Screaming kids

Discussion in 'Beginners Goat Raising' started by Matty1237958, Aug 27, 2015.

  1. Matty1237958

    Matty1237958 New Member

    Nov 30, 2014
    I have 3, four month old Nigerian dwarf weathers. They have been with me for about 2 months. They wont stop crying. Started at 6:30 this morning (feeding is around 7 for us). They cry when they see neighbors walking on the street. Thy cry when they hear the front door open. My neighbors are close by and they aren't mad yet, but I guarantee they will be. How do i make it stop. I have heard of using no-bark dog collars. I know it sounds harsh but I figured it would be better than having to put them up for adoption. I don't want an answer saying "cull them". They are family pets and killing or putting them up for adoption is not an option :hair: :help:
  2. lovinglife

    lovinglife Active Member

    Jun 6, 2013
    Southern Idaho
    Do they have hay 24/7? They will cry if they are hungry. Usually they won't keep talking if they don't see you unless they are hungry or something is up. Maybe an older calm goat would calm them down if all else fails.

  3. Lstein

    Lstein Well-Known Member

    Oct 2, 2014
    North Dakota
    Were they bottle babies? If so, they probably still see you/people as "mama" and haven't been emotionally weaned? from you quite yet, as they are still pretty young. Or same thing if they were dam raised and had a lot of human interaction, they see you still see you as the next best familiar thing to mama. Just my guess, I don't have any suggestions unfortunately. Though I would imagine that once they age a little, form their own herd, and just accept that you aren't a 24/7 herd member; it should lessen...though if they were bottle babies they will always be somewhat overly attached.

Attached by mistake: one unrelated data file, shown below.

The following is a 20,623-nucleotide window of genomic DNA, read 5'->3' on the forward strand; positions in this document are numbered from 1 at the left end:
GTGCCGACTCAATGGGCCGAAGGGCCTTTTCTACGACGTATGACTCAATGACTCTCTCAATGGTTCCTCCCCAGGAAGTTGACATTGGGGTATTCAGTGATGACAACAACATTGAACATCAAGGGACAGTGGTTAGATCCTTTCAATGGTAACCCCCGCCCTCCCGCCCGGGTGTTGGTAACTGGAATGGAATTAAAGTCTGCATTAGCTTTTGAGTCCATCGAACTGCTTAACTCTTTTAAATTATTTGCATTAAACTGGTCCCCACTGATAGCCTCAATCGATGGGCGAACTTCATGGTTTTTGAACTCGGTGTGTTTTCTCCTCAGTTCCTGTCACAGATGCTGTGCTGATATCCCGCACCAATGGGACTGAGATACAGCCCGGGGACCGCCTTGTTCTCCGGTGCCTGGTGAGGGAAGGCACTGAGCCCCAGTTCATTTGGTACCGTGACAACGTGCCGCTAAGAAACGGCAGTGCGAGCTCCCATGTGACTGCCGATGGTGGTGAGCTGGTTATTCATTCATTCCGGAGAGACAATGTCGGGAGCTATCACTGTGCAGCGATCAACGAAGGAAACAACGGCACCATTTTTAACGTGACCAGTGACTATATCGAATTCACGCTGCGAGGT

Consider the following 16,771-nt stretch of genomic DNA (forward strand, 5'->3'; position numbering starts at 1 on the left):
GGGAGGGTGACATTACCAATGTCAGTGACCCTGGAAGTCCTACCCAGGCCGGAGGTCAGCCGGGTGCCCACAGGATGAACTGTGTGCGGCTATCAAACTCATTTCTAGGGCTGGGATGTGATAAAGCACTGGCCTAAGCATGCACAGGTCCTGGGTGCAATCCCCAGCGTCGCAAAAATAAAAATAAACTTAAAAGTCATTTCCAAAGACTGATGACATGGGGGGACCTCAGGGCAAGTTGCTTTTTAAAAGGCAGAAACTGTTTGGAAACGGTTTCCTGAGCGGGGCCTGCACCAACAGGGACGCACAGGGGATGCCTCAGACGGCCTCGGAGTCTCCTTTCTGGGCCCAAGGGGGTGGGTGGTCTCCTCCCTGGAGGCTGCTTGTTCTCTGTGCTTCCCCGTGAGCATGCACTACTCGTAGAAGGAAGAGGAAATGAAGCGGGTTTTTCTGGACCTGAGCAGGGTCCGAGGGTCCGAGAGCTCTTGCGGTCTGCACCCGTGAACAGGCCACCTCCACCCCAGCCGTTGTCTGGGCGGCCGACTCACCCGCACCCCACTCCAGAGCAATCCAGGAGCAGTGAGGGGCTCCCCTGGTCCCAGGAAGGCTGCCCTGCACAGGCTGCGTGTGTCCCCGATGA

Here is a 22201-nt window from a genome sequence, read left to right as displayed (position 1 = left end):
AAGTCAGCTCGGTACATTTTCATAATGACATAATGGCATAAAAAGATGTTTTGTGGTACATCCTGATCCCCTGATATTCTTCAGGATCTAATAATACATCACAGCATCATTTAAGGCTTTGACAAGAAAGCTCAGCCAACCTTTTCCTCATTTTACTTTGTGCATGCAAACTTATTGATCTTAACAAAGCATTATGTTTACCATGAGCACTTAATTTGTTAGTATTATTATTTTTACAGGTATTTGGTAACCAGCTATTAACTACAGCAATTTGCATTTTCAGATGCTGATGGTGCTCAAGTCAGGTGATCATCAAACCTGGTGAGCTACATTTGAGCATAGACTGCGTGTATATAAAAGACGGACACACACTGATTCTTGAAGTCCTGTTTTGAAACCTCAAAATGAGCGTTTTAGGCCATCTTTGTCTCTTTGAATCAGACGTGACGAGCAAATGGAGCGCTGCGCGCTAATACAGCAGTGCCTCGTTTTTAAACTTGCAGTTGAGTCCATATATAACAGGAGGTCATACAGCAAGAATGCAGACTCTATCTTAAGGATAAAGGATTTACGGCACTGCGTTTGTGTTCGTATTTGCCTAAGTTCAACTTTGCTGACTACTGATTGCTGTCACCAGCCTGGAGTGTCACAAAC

Kind of going through a somewhat similar situation myself. I just bought a buck that is people friendly (he was dam raised, but him and his twin brother got a lot of attention) and have him housed in a separate area completely from my other goats, along with a kid from my own herd that was a partial bottle baby (was still with the dam but I supplemented with a bottle) i'm kind of mama to him too. Anyway, they made friends right away but still loose their minds when they see me coming and try their very best to stand in front of me, cry so pretty and mournful, and to prevent me from leaving when I got to visit them. There again, I think that they are both just somewhat young ( buck is 6 mo. and the kid is 4 mo. ), don't know how to be independent adults yet and haven't quite yet formed their own gang.

    Hang in there, it should hopefully get better soon!
  4. toth boer goats

    toth boer goats Moderator Staff Member Supporting Member

    Jul 20, 2008
    Corning California
    I agree, good advice already given.

    If you can close them in a barn at night, so they cannot see any people in the morning, maybe that too would help curb it a bit.
  5. groovyoldlady

    groovyoldlady Goat Crazy!

    Jul 21, 2011
    Central Maine
    I have two 4 month-old Nigerian dwarf doelings. They call ALOT. Loudly. Often. To the point that there are often threats of "goat kabobs" made here. ;-) An older goat and more time may help - but, in my experience, NDs are just VERY vocal goaties! It may be time to make some brownies and a sweetly written note of apology to your neighbors. (Been there, done that!)
  6. Trickyroo

    Trickyroo New Member

    Sep 26, 2012
    New York
    If they were bottle babies , there's your answer…..
    I feel for you , but they see people as mamma ;)
    Cant you hear them yelling…MOMMA :crazy:

    I agree , try limiting their view of people for a while and offer grain and hay to keep them busy. It will only last for a little while till they settle and are used to feeding themselves. If you could put them in a quieter place so they don't hear people , it would help too. When they hear people , they will keep calling to them for their bottles and attention… I think that will help you out a lot. You will have to limit your time with them too , till they settle down.
    Hang in there ;)
  7. FloatnRockRanch

    FloatnRockRanch New Member

    Feb 7, 2015
    Bellingham, WA
    Just a thought...have you tried setting up a radio playing music in the barn near their pen? May help them relax or give them their need for human voices. It may also help drowned out the crying for the neighbors.